Jean Gordon, daughter of the Earl of Huntly, known like subsequent holders of that title as “The Cock o’ the North”, played a small and little regarded or well remembered part in the drama of Mary, Queen of Scots. Herself a Catholic, she was briefly married to the Protestant Earl of Bothwell, who was generally held to be the man responsible for the murder of Mary’s second husband, Lord Darnley. She was divorced from Bothwell, with, it appears, his consent, on grounds of his adultery with one of her servants, and to make matters doubly sure, the marriage was annulled by the Roman Church. Bothwell then forced marriage on the Queen, an act which provoked rebellion. Mary was taken prisoner by the Protestant Lords of the Congregation, led by her half-brother, the Earl of Moray, compelled to abdicate while held in Loch Leven Castle, escaped, rallied supporters, before, having been defeated in the Battle of Langside, she sought refuge in England with, as we all know, lamentable consequences. Bothwell himself fled to the North, where he was titular Duke of Orkney, then to Denmark where he eventually died raving mad in prison.
The first half of Jennifer Henderson’s deeply researched and detailed biography of Jean covers the years of Mary’s short personal rule in Scotland. This is of course one of the best known periods of Scottish history. The politics of the time – 1561-67 – have been exhaustively examined. The circumstances of Darnley’s murder and the gunpowder explosion in the house known as Kirk o’ Fields have received so much attention that it may seem there is nothing more to be said, given that no conclusive account has been established. Likewise the Casket Letters which the Protestant Lords produced in an attempt to prove Mary’s complicity in the murder of her husband have been pored over for centuries. Nobody, I think, would now claim that these were authentic, even though some passages may have been written by the Queen.
Henderson makes a very good job of telling the story from, as far as is possible, Jean Gordon’s point of view, even while admitting that she was only a bit-part player. This approach has its merits and its particular interest. Gordon has sympathy for the Queen and recognizes that Bothwell was a man of ability, more honest than most of the dreadful crew of Scottish nobles. She casts a sceptical eye on the Earl of Moray, known to Protestant zealots as “the Good Lord James”, remarking on his ability to go missing at awkward and critical moments. In her reading, which is compelling, he is like TS Eliot’s Macavity, the mystery cat, known as “the Hidden Paw”. Often Moray, like Macavity, is not there.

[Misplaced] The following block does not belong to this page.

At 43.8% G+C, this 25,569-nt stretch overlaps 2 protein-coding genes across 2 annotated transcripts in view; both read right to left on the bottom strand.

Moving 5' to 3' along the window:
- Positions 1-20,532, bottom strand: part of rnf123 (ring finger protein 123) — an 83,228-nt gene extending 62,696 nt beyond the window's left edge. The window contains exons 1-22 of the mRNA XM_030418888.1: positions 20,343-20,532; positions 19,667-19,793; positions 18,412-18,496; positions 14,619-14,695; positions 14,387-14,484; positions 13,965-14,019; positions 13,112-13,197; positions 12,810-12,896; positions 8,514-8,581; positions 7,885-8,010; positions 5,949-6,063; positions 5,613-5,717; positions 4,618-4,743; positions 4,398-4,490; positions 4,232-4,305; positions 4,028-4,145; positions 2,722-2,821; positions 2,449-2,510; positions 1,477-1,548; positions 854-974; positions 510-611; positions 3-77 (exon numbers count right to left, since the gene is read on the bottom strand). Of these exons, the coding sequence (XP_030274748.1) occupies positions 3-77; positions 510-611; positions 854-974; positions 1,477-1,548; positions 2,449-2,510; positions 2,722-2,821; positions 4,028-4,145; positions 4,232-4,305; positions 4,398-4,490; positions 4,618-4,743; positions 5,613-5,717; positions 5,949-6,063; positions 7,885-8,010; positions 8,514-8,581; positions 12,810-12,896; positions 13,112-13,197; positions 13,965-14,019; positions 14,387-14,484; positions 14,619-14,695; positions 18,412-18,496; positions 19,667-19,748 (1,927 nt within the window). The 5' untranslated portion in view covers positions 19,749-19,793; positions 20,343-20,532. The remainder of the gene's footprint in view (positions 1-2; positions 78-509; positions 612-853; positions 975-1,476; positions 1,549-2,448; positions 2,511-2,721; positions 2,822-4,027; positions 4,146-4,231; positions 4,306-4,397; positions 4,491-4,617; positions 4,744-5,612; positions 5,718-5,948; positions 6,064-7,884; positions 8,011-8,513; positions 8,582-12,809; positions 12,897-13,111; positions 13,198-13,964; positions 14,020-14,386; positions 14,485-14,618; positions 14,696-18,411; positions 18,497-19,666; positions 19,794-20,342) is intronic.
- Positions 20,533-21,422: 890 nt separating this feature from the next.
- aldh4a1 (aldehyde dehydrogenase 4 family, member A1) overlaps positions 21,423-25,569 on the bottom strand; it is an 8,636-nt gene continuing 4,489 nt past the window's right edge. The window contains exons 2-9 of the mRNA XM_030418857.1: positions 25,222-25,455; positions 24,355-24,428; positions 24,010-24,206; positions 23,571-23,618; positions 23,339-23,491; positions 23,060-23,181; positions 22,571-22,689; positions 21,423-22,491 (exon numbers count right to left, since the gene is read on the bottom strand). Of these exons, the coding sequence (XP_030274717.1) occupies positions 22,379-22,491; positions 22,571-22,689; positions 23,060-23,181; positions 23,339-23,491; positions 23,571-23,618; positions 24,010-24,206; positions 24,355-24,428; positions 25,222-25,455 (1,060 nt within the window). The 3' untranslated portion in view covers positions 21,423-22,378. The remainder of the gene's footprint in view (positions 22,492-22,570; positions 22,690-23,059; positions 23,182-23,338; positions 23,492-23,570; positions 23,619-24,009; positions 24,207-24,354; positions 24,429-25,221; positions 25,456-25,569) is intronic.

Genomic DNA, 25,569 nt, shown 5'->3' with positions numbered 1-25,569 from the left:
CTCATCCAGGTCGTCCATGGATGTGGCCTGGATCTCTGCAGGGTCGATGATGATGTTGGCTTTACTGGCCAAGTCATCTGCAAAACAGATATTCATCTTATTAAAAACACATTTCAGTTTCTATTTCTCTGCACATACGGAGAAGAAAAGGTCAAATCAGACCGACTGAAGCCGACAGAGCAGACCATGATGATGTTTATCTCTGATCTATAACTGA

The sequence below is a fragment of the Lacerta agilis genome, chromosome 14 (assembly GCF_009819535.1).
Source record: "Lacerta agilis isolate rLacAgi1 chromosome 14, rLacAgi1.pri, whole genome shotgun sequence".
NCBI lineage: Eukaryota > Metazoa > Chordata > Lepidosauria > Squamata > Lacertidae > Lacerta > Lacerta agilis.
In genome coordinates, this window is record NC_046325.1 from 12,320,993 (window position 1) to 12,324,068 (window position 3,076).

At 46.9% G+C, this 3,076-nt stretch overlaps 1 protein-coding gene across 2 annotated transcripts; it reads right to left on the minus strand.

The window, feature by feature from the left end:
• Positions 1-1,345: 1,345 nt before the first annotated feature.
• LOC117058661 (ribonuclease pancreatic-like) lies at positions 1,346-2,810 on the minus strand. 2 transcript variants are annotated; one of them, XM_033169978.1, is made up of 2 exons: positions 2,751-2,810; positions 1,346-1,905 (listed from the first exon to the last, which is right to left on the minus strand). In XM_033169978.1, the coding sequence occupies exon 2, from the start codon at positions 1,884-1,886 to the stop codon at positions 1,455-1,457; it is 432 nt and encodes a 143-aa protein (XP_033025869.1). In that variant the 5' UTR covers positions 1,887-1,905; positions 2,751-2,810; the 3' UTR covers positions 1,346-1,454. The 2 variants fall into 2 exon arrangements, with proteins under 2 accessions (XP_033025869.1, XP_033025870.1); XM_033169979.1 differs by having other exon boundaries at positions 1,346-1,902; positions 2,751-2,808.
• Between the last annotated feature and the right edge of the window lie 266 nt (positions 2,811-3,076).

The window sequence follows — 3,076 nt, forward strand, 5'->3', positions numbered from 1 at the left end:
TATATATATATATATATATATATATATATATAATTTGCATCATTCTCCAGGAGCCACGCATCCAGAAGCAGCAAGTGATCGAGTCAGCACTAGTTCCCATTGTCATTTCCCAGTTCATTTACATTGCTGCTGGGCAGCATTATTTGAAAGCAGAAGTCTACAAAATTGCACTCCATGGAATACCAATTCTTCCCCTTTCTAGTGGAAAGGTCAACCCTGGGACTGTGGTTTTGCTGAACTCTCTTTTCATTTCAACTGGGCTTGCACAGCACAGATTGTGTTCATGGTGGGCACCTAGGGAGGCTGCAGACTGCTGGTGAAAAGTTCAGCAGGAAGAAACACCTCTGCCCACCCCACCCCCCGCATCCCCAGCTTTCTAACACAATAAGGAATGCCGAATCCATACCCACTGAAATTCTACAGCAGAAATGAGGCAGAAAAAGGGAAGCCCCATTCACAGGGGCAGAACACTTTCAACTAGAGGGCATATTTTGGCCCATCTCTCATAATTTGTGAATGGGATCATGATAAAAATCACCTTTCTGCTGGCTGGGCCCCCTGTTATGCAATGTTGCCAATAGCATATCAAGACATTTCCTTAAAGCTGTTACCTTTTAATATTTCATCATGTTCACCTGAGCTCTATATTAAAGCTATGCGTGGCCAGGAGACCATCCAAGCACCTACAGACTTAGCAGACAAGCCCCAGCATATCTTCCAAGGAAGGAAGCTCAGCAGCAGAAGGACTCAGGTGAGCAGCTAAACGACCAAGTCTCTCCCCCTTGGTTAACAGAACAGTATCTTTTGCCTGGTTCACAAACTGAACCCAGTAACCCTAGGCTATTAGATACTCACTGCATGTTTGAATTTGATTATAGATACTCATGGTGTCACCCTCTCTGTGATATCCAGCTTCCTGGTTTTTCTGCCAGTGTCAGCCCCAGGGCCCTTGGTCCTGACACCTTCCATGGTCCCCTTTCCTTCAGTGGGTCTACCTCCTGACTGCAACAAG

In short this first part of the biography is generally admirable, though a more critical editor might have questioned the author’s repeated use of “Mary Queen of Scots, rather than simply “Mary” or “the Queen”. I found it irritating.
Jean Gordon was born in 1545 and lived until 1629, marrying three times and devoting her life to the promotion of family interests. Henderson has written more than her biography, however. Her book is “not just Jean’s story; it is also the story of her family, and the story of the north [of Scotland] – history seen through one person’s life.” The second and longer half of the book deals with that sort of history and does so very well. It is of considerable interest, much of it wholly new to me. It lacks the intensity and drama of her account of Mary’s years in Scotland, and this is partly because the history she offers is, unavoidably, local rather than national, because there is a sense in which it’s a more personal story, one of Jean’s efforts, largely successful, to nurture and promote the interests of her family and its territorial ambitions. It is engaging, but suffers in comparison to the dramatic fascination of the Queen’s few years in Scotland.
Daughters of the North, by Jennifer Morag Henderson, Sandstone Press, 487pp. £24.99
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